One of the least expected predictors of life success is one's reading ability in primary school. Reading with pleasure, and especially reading fiction, is far more important than we have ever imagined. Finding ways to develop engaged readers is important for every child, but particularly for boys.
Increasingly, new research across many countries is showing that the best predictor of future education achievement and life success is reading ability - or, more significantly, being an engaged reader. The engaged reader, according to John Guthrie, is "purposeful, intrinsically motivated, and socially interactive." Ross Finnie and Richard Mueller at the University of Ottawa have shown that "the largest determinant of university participation is the score on the reading portion of the PISA." Those reading scores proved to be by far the best predictor of post-secondary attendance, even pre-empting other socio-economic factors.
Timothy Bates and Stuart Ritchie, at Edinburgh University, have proven the connection between reading well and future job success, empirically. They analyzed the relationship between early reading skills at seven and later socio-economic life, following more than 17,000 people in England, Scotland and Wales over 50 years from 1958. They showed that reading well at age seven was a key factor in determining whether people went on to get a high-income job. Reading level at age seven was linked to social class even 35 years on. "Children with higher reading and maths skills ended up having higher incomes, better housing and more professional roles in adulthood," the authors concluded.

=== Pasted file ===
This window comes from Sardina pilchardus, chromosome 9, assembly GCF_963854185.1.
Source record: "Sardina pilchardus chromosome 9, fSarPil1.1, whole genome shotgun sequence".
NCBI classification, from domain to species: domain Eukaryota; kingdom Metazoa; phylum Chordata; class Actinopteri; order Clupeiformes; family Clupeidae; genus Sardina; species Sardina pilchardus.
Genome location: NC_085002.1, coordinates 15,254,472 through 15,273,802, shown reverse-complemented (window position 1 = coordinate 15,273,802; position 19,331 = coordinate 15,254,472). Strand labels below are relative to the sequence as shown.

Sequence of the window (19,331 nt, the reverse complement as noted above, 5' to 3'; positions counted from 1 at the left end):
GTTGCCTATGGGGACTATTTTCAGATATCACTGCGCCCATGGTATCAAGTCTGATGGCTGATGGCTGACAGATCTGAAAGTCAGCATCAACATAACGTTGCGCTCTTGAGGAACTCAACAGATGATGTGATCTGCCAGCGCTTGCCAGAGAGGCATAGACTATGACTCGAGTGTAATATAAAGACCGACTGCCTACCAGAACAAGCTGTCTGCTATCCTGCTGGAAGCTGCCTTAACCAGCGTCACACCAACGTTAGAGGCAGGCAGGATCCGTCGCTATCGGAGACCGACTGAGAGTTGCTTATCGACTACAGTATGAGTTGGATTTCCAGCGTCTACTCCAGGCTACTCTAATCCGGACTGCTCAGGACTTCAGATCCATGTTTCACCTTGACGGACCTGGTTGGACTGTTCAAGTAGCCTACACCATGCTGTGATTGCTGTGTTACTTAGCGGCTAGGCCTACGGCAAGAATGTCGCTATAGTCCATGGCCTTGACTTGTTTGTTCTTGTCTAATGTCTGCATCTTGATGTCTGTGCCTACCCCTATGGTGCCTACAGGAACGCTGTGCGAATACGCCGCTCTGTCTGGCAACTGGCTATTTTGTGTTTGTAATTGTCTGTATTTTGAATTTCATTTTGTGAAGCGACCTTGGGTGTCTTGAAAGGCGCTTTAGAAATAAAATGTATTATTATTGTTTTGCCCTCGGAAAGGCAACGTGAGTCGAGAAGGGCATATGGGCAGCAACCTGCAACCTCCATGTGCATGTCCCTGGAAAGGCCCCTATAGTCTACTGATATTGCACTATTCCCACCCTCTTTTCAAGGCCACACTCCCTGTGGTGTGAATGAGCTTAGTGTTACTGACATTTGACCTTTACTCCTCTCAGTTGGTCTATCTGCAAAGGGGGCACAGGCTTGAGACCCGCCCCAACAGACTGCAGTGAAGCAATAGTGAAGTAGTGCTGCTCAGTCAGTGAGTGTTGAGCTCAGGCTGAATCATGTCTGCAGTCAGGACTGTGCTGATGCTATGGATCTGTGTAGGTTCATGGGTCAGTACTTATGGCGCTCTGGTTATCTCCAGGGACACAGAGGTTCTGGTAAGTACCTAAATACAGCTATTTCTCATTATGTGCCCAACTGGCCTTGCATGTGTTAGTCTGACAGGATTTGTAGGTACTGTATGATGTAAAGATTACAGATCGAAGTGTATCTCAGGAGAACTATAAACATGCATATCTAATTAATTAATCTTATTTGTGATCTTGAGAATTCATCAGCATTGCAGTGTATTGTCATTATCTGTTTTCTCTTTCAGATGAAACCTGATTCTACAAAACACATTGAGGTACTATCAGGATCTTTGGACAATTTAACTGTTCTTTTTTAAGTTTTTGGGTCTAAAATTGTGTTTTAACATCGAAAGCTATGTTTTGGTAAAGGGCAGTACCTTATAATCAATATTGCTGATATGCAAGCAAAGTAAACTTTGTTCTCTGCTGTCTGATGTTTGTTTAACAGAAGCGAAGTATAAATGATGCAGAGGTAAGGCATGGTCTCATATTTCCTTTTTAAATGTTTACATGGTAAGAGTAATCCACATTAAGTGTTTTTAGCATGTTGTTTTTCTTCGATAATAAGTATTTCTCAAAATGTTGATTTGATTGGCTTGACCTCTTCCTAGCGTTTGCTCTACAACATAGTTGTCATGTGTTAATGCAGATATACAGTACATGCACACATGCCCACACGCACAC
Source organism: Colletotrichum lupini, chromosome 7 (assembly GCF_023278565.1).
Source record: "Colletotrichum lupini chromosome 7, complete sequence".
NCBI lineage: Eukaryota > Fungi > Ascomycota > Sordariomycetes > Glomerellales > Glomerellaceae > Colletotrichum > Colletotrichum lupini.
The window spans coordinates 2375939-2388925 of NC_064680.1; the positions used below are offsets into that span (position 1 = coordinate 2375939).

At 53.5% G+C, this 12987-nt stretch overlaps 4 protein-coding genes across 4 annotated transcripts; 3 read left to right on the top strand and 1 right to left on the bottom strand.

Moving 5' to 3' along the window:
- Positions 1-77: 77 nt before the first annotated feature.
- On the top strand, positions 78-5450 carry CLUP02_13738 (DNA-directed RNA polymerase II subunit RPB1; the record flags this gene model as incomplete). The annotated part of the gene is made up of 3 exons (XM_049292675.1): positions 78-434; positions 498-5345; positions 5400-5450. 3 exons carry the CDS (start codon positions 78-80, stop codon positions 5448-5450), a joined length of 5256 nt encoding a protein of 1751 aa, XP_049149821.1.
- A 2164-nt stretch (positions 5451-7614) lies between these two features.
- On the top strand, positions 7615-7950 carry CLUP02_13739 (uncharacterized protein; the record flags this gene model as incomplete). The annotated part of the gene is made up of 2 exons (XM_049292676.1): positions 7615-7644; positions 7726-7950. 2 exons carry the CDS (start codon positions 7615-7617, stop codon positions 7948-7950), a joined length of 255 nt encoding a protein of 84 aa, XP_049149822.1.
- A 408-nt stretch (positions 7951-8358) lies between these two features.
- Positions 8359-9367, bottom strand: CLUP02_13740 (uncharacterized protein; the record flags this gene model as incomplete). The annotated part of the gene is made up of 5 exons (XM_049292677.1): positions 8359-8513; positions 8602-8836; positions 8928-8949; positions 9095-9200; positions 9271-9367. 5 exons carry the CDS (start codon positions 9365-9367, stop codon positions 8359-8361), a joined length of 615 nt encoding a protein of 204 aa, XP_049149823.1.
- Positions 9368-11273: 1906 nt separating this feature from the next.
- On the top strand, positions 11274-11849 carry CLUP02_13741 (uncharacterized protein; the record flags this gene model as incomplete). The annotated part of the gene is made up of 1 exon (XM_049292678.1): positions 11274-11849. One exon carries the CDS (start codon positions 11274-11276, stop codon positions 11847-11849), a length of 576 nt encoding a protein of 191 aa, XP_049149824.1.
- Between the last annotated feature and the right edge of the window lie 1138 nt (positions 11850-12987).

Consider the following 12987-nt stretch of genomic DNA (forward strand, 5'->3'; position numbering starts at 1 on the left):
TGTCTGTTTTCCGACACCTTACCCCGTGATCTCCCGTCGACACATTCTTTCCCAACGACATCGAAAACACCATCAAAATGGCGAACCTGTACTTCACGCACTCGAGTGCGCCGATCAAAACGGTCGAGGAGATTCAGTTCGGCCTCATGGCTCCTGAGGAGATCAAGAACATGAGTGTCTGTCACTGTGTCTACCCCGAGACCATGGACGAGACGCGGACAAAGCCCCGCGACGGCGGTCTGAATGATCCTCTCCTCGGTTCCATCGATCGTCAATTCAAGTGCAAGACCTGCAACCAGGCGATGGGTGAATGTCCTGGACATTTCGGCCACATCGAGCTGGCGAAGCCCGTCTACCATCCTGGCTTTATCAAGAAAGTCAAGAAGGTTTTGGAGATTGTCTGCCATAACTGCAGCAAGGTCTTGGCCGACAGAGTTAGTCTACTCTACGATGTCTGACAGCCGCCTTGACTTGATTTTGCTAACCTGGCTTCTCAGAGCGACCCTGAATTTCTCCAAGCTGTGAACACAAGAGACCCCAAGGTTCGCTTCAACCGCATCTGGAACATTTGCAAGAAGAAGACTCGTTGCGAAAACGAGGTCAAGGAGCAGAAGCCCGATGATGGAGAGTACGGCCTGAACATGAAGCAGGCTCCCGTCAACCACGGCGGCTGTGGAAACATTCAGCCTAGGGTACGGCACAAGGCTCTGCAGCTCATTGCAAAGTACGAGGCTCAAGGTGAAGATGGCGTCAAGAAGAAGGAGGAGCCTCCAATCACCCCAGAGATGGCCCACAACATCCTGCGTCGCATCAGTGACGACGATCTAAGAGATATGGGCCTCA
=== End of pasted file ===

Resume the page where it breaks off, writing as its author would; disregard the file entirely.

In his study of 4th Graders, John Guthrie at the University of Maryland found that even engaged readers from homes with few material advantages routinely outperformed less engaged readers from the most advantageous home environments. "Based on a massive sample, this finding suggests the stunning conclusion that engaged reading can overcome traditional barriers to reading achievement, including gender, parental education, and income." Literacy is the key to economic and social power, regardless of socio-economic class. As we witness the growing gender gap between boys and girls, it is even more important.
The gender gap is a central element in understanding the power of engaged reading. Boys score lower than girls on all measures of literacy. There is a literacy gap between boys and girls from Grade 3 right through to Grade 12. Boys dominate behavioural and other special education classes and are twice as likely as girls to be diagnosed with an attention deficit or learning disability. They are more likely to be held back and to drop out. If they do graduate, they are less likely to attend college or university. If they do go to college, they get lower grades than female students and are less likely to graduate. Concomitant social factors are equally troubling. Boys are twice as likely to abuse alcohol and have higher unemployment, crime, suicide and incarceration rates.